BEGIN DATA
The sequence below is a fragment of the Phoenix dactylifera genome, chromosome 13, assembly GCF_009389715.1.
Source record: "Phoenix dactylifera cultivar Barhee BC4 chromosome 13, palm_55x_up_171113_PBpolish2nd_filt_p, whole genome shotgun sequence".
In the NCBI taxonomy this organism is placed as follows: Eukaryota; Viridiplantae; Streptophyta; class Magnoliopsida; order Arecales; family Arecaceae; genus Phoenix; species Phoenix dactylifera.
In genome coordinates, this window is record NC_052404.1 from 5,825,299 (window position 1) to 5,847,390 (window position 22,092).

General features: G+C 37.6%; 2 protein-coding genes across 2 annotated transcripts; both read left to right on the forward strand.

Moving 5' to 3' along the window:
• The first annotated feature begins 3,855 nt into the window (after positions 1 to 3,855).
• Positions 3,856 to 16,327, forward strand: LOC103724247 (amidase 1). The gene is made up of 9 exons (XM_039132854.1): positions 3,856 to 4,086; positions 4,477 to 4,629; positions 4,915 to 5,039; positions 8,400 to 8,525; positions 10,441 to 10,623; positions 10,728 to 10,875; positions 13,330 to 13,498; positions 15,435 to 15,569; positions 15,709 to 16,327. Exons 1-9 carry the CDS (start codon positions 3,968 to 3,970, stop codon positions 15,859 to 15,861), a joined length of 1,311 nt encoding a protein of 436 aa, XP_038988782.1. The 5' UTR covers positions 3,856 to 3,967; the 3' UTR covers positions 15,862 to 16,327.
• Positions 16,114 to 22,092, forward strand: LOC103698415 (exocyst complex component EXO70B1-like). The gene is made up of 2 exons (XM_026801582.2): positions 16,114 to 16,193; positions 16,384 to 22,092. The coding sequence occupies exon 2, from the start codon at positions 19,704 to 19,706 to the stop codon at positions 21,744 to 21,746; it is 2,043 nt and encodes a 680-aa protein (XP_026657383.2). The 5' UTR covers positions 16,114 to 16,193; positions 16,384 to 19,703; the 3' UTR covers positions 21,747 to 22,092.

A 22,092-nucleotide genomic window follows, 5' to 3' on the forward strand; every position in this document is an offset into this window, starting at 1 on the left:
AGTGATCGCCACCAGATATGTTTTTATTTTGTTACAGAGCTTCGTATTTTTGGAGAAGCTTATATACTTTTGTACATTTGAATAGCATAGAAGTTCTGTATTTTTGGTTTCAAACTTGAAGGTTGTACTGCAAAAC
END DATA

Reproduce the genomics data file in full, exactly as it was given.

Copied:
The sequence below is a fragment of the Phoenix dactylifera genome, chromosome 13, assembly GCF_009389715.1.
Source record: "Phoenix dactylifera cultivar Barhee BC4 chromosome 13, palm_55x_up_171113_PBpolish2nd_filt_p, whole genome shotgun sequence".
In the NCBI taxonomy this organism is placed as follows: Eukaryota; Viridiplantae; Streptophyta; class Magnoliopsida; order Arecales; family Arecaceae; genus Phoenix; species Phoenix dactylifera.
In genome coordinates, this window is record NC_052404.1 from 5,825,299 (window position 1) to 5,847,390 (window position 22,092).

General features: G+C 37.6%; 2 protein-coding genes across 2 annotated transcripts; both read left to right on the forward strand.

Moving 5' to 3' along the window:
• The first annotated feature begins 3,855 nt into the window (after positions 1 to 3,855).
• Positions 3,856 to 16,327, forward strand: LOC103724247 (amidase 1). The gene is made up of 9 exons (XM_039132854.1): positions 3,856 to 4,086; positions 4,477 to 4,629; positions 4,915 to 5,039; positions 8,400 to 8,525; positions 10,441 to 10,623; positions 10,728 to 10,875; positions 13,330 to 13,498; positions 15,435 to 15,569; positions 15,709 to 16,327. Exons 1-9 carry the CDS (start codon positions 3,968 to 3,970, stop codon positions 15,859 to 15,861), a joined length of 1,311 nt encoding a protein of 436 aa, XP_038988782.1. The 5' UTR covers positions 3,856 to 3,967; the 3' UTR covers positions 15,862 to 16,327.
• Positions 16,114 to 22,092, forward strand: LOC103698415 (exocyst complex component EXO70B1-like). The gene is made up of 2 exons (XM_026801582.2): positions 16,114 to 16,193; positions 16,384 to 22,092. The coding sequence occupies exon 2, from the start codon at positions 19,704 to 19,706 to the stop codon at positions 21,744 to 21,746; it is 2,043 nt and encodes a 680-aa protein (XP_026657383.2). The 5' UTR covers positions 16,114 to 16,193; positions 16,384 to 19,703; the 3' UTR covers positions 21,747 to 22,092.

A 22,092-nucleotide genomic window follows, 5' to 3' on the forward strand; every position in this document is an offset into this window, starting at 1 on the left:
AGTGATCGCCACCAGATATGTTTTTATTTTGTTACAGAGCTTCGTATTTTTGGAGAAGCTTATATACTTTTGTACATTTGAATAGCATAGAAGTTCTGTATTTTTGGTTTCAAACTTGAAGGTTGTACTGCAAAAC